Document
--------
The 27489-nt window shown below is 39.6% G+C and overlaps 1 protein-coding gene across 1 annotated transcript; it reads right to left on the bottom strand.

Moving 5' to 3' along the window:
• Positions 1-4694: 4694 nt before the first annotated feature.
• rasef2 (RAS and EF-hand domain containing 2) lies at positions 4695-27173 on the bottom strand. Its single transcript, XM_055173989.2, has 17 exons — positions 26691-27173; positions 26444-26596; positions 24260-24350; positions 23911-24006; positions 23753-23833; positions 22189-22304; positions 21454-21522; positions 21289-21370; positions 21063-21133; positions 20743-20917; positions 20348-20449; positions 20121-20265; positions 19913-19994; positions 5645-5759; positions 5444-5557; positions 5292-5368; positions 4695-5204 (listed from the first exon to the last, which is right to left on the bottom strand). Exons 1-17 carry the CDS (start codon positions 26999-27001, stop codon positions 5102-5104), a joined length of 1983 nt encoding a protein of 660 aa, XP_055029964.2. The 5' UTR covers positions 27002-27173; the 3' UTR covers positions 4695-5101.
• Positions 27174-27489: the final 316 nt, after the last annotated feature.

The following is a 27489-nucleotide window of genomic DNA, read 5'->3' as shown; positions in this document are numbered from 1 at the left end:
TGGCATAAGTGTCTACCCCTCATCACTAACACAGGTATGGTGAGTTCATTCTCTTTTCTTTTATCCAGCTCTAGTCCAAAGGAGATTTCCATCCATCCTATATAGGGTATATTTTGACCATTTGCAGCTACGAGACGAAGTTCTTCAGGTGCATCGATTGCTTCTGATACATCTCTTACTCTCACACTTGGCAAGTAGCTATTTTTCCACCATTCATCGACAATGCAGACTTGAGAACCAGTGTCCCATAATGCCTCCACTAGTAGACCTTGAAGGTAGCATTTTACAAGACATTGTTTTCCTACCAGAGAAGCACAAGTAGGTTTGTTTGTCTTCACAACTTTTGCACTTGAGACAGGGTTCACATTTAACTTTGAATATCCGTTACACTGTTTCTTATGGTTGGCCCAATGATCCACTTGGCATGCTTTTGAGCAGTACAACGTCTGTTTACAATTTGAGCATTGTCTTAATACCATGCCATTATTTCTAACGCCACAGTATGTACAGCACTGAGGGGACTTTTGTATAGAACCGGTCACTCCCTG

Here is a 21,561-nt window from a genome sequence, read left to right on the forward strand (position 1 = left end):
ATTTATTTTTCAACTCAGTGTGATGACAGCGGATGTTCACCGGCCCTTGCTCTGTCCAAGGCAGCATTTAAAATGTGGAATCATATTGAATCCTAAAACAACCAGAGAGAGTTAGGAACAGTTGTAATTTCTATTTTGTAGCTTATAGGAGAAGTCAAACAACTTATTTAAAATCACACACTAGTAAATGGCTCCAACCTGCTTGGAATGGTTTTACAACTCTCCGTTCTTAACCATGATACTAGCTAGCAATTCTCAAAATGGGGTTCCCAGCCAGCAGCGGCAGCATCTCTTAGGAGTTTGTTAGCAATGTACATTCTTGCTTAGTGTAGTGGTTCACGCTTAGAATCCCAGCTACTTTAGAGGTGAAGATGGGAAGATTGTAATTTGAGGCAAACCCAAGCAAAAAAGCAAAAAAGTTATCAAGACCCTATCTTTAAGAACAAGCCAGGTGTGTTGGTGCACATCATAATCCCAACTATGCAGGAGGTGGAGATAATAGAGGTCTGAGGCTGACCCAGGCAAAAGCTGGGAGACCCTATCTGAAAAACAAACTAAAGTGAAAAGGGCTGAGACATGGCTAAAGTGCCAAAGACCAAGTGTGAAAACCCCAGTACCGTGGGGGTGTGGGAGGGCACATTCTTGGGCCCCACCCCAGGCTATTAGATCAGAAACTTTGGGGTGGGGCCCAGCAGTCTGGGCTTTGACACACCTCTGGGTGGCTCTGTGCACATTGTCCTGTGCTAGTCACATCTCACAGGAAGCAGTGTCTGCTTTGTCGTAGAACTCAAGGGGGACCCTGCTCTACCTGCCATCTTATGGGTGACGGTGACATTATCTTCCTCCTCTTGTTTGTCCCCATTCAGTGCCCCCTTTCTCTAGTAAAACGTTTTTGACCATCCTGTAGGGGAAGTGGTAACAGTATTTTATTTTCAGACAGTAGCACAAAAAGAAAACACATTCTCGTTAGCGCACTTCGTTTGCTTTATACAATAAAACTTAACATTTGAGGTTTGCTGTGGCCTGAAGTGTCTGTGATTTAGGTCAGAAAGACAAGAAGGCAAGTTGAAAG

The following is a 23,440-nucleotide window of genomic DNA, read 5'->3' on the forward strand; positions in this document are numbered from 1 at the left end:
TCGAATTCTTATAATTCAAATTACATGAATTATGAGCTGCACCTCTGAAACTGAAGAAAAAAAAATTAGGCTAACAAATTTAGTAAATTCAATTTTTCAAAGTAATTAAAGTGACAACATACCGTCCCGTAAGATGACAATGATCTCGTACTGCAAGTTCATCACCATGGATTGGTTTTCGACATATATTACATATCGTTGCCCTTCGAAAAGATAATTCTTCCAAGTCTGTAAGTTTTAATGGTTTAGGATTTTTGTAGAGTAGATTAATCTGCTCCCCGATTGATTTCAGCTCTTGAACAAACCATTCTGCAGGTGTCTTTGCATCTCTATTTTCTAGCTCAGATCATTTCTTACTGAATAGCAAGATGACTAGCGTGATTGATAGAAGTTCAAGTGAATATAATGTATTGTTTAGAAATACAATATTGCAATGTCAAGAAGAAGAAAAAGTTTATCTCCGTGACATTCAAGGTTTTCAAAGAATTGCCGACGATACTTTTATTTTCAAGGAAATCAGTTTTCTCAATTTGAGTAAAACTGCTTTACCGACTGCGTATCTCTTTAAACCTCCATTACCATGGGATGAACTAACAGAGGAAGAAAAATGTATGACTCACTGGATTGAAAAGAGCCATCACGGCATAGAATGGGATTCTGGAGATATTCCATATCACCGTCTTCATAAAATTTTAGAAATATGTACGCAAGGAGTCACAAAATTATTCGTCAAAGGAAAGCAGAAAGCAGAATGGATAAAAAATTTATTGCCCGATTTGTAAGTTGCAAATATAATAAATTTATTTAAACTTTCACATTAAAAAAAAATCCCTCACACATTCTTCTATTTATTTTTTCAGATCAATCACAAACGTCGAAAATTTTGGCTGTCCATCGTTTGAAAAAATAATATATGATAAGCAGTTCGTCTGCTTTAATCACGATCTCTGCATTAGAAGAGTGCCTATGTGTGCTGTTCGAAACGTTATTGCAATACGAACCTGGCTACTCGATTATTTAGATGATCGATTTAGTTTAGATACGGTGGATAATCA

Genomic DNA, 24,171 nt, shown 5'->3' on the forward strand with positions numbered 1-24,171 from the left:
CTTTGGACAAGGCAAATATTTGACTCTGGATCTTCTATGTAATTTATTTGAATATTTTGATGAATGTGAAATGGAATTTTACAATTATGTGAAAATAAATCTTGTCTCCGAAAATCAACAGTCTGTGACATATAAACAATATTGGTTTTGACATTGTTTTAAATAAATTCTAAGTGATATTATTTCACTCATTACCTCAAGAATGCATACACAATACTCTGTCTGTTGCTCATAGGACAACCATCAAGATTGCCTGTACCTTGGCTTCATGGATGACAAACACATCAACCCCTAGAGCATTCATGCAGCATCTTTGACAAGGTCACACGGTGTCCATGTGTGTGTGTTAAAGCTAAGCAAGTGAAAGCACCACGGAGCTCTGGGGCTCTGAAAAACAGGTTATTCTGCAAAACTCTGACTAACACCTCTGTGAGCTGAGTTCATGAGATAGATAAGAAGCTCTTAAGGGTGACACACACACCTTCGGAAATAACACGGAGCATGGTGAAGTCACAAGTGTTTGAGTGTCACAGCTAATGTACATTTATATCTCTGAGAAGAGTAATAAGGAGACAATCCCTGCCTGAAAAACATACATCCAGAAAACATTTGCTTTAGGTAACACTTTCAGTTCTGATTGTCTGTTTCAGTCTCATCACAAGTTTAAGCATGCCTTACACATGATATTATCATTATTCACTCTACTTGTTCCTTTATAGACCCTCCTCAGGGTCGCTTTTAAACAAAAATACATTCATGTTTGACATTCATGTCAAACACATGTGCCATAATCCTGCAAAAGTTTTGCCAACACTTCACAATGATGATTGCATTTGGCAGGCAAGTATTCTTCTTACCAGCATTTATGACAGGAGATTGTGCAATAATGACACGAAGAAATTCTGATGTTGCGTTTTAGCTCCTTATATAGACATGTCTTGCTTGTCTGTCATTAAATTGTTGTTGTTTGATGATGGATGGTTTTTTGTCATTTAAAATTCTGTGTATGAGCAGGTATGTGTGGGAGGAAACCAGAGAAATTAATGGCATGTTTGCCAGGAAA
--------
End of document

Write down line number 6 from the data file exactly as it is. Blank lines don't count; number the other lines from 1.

The following is a 27489-nucleotide window of genomic DNA, read 5'->3' as shown; positions in this document are numbered from 1 at the left end: